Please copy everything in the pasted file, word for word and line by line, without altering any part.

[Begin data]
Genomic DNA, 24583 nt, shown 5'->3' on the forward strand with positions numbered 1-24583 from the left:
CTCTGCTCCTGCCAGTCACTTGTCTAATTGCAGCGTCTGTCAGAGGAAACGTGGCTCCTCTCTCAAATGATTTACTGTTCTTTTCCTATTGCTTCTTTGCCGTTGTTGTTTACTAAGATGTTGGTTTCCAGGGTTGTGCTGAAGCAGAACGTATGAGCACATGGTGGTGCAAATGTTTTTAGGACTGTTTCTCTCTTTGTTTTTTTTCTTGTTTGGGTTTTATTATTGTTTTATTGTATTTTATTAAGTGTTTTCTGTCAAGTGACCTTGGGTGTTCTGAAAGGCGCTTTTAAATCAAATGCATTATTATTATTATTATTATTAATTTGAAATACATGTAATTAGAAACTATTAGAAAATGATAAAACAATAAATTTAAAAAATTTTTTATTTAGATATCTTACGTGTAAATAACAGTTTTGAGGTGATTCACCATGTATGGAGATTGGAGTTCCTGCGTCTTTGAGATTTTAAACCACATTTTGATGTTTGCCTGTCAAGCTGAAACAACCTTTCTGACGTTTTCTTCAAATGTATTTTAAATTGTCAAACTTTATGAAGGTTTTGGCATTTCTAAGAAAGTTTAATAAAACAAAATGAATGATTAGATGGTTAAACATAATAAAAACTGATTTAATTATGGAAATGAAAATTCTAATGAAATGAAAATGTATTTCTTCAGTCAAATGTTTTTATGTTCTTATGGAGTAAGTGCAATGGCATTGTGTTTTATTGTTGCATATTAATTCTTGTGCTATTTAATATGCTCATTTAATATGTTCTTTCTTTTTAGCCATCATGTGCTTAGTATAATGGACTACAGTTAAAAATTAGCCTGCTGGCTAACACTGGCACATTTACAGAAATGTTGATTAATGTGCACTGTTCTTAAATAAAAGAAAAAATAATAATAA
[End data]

Genomic DNA, 24583 nt, shown 5'->3' on the forward strand with positions numbered 1-24583 from the left:
CTCTGCTCCTGCCAGTCACTTGTCTAATTGCAGCGTCTGTCAGAGGAAACGTGGCTCCTCTCTCAAATGATTTACTGTTCTTTTCCTATTGCTTCTTTGCCGTTGTTGTTTACTAAGATGTTGGTTTCCAGGGTTGTGCTGAAGCAGAACGTATGAGCACATGGTGGTGCAAATGTTTTTAGGACTGTTTCTCTCTTTGTTTTTTTTCTTGTTTGGGTTTTATTATTGTTTTATTGTATTTTATTAAGTGTTTTCTGTCAAGTGACCTTGGGTGTTCTGAAAGGCGCTTTTAAATCAAATGCATTATTATTATTATTATTATTAATTTGAAATACATGTAATTAGAAACTATTAGAAAATGATAAAACAATAAATTTAAAAAATTTTTTATTTAGATATCTTACGTGTAAATAACAGTTTTGAGGTGATTCACCATGTATGGAGATTGGAGTTCCTGCGTCTTTGAGATTTTAAACCACATTTTGATGTTTGCCTGTCAAGCTGAAACAACCTTTCTGACGTTTTCTTCAAATGTATTTTAAATTGTCAAACTTTATGAAGGTTTTGGCATTTCTAAGAAAGTTTAATAAAACAAAATGAATGATTAGATGGTTAAACATAATAAAAACTGATTTAATTATGGAAATGAAAATTCTAATGAAATGAAAATGTATTTCTTCAGTCAAATGTTTTTATGTTCTTATGGAGTAAGTGCAATGGCATTGTGTTTTATTGTTGCATATTAATTCTTGTGCTATTTAATATGCTCATTTAATATGTTCTTTCTTTTTAGCCATCATGTGCTTAGTATAATGGACTACAGTTAAAAATTAGCCTGCTGGCTAACACTGGCACATTTACAGAAATGTTGATTAATGTGCACTGTTCTTAAATAAAAGAAAAAATAATAATAA